“I’m not being an asshole,” he said. “I’m just trying to help you realize that the universe doesn’t revolve around you.” He reached over and unlocked the passenger door. I walked back around and got in the car. I put on my sunglasses, folded my arms, and glared out the window.
He started the car and pulled out of the parking lot and back onto the highway. We drove in silence. I rolled down the window all the way and let my hair whip around in the wind. I watched the orange and red landscape roll out in every direction around us.
We hadn’t been on the best terms leading up to the road trip, but we had already planned it as our graduation trip and there was no question of staying home. Optimistically, I had hoped that spending a month together would make our friendship stronger. But now, one week in, I was stuck in a tiny, overheated car with a person I was starting to hate and with no way to escape. I felt more alone than I had ever felt before.
After a while, we arrived at a sign pointing us in the direction of Monument Valley. We pulled off and rolled down a dirt road which led to the first scenic overlook. There was a pale, sunburned British family wearing ironed shorts with crisp creases photographing the scenery and themselves. Frank stopped the car. I reached into my purse and dug through the lip gloss and loose change to find my camera at the bottom of the bag.
I got out of the car and started taking pictures. Frank had already gotten out and walked off by himself. I couldn’t stop photographing the amazing rock formations that rose up from the desert in every color of the rainbow. The sky seemed endless and huge, and only a few perfect cumulus clouds floated in it. I wondered how exciting these pictures were going to be once I got back home. It would probably be a series of almost identical scenes, totally losing their impact when viewed in a stack of four-by-six rectangles in the fluorescent lighting of a Rite Aid on the other side of the country.
“Frank, come be in a picture,” I yelled.
“I don’t want to,” he responded. By now, I knew better than to pressure him to be photographed when he didn’t feel like it so I let it go.
He walked back over to the car and got in. I got in the other side. We began driving to the next overlook.
“I have to go to the bathroom,” he said, breaking the silence.
I looked over at him. This was strange. He hated talking about going to the bathroom or anything else he considered personal. He must have really had to go.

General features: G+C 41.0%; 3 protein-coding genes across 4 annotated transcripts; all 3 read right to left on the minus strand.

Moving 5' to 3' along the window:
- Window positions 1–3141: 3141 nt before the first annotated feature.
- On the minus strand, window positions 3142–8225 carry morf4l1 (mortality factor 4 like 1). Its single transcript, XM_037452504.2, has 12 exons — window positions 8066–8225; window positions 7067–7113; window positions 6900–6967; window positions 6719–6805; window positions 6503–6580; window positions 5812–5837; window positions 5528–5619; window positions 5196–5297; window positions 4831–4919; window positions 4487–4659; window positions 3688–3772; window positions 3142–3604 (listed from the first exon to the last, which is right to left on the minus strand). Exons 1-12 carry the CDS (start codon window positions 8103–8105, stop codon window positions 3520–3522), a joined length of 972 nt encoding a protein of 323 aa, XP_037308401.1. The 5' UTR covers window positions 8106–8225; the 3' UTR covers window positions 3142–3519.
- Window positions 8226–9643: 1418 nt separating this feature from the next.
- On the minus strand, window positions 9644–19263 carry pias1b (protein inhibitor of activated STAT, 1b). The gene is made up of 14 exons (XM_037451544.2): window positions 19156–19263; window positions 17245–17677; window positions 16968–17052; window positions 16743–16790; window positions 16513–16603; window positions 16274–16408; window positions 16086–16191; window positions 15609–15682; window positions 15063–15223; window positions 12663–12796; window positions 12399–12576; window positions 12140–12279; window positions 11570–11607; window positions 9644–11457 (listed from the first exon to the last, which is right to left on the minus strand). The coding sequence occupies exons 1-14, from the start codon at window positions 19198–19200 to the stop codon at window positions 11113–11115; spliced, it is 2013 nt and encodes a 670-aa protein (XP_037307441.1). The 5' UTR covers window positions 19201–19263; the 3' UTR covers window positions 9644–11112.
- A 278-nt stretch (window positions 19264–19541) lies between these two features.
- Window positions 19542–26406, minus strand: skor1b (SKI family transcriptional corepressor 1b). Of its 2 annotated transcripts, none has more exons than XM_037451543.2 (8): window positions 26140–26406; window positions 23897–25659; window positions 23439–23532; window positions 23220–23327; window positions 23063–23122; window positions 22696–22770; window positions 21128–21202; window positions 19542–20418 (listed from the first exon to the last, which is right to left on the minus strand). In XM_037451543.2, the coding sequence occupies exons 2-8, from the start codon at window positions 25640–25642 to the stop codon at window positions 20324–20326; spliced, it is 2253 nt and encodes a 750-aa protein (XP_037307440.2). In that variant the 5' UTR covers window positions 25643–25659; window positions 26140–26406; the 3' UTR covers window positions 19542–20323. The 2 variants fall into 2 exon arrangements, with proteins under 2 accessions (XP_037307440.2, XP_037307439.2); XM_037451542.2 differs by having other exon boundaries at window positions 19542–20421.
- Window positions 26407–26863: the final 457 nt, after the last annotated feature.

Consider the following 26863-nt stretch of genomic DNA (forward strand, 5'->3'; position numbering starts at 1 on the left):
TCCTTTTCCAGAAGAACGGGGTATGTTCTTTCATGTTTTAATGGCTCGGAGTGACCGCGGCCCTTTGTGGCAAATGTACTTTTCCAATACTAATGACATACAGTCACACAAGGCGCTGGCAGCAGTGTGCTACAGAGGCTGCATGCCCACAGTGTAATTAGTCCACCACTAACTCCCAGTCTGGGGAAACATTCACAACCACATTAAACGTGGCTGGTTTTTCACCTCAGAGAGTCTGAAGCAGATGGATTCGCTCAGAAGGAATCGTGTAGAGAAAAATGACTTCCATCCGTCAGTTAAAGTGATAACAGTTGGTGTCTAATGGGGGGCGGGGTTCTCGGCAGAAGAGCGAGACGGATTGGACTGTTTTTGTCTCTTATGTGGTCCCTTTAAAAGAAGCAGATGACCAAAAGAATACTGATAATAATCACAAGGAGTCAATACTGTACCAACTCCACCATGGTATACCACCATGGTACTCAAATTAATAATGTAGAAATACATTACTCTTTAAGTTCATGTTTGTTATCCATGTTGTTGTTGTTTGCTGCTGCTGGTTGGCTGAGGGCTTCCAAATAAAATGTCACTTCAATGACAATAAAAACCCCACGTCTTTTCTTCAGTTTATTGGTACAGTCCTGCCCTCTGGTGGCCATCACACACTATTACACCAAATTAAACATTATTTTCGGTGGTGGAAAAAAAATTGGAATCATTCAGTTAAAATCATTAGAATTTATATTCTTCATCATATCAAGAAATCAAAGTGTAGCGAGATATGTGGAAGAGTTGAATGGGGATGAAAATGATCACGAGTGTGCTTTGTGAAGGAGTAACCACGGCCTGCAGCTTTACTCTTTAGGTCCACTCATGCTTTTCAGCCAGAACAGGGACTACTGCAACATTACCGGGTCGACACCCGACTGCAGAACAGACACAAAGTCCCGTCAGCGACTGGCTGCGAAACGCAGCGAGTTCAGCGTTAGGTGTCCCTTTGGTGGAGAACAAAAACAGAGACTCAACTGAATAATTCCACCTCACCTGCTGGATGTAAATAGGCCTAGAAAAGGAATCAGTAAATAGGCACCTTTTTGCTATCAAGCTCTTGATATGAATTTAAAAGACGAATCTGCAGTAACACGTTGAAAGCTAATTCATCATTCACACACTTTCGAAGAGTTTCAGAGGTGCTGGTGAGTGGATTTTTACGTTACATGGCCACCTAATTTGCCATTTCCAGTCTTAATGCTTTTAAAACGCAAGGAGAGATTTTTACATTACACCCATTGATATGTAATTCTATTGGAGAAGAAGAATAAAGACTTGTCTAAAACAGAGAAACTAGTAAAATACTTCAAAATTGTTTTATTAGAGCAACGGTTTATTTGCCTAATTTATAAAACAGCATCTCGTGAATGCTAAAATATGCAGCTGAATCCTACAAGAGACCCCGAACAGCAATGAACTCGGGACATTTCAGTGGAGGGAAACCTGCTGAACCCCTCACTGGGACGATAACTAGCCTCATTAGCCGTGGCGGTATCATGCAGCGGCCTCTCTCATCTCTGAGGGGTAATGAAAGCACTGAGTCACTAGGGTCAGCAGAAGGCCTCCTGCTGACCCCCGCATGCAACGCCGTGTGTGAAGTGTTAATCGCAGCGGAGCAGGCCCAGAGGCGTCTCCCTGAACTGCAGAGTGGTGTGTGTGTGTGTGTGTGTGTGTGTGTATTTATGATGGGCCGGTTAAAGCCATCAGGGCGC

“I really have to go,” he said.
“Well, there must be a bathroom around here somewhere,” I offered.
“Liz, we’re in the middle of the desert. There’s no bathroom.”
Just then, we reached the second scenic stop. A Port-A-Potty towered up in the middle of a sea of desert shrubs.
“Look,” I said, pointing at the tall, mint-green plastic box.
Frank stopped the car and practically ran into the Port-A-Potty. He slammed the door. I sat down on a rock and waited.
He had been in there for a while, and I was starting to worry. He hadn’t said anything to me about feeling sick, but I knew something must be wrong. I felt my skin baking in the hot sun, but I felt too lethargic to get up and find my sunscreen. Finally, he came out. He looked pale. He sat down next to me and put his head in his hands.
“Hey, are you sick or something?” I asked.
“Yeah,” he said. “I’m having stomach issues.”
“Oh my God,” I said. “It had to be those Navajo tacos.”
Frank groaned. He remained hunched over, holding his head. Seconds ticked by. Sweat dripped down his neck.
“Yeah,” he said finally. “It had to be.”
“I told you those things were gross!”
“I know. They were gross.”
“So you admit it! They were disgusting! You were just pretending to like them to piss me off!”
“Yeah,” said Frank. “I was.”
“Oh my God. You idiot. You ate those stupid Navajo tacos just to piss me off and now you have the shits.”
“Yeah,” he said.
I felt gleeful, but then suddenly I felt bad. Poor Frank. He must have felt like hell. He looked miserable.
“Can I do anything? Do you want me to drive?” I asked.
“Yeah, can you? I feel really gross.”
“Of course,” I said.
We got back in the car. I turned the key and put the old Buick into gear. I was heading for the next overlook when he asked me to pull over. I stopped the car by the side of the road and he got out and wandered around slowly in some tumbleweeds, looking green. When he got back in, I handed him a water bottle.
“Thanks,” he said.
“You know what, let’s just try to find a hotel or something. You need to rest and I need air conditioning,” I said.
“Yeah, okay,” Frank agreed. “That sounds like a good plan.”
I wound the old Buick through the desert and back down to the expressway.
“I’m taking a nap,” he said, leaning against the window and closing his eyes. “Don’t get us lost.”
“I won’t,” I said.
I glanced at Monument Valley fading off into the distance behind us in the rearview mirror. Then I focused my eyes on the road ahead. It was long, straight, and narrow, and it seemed never ending.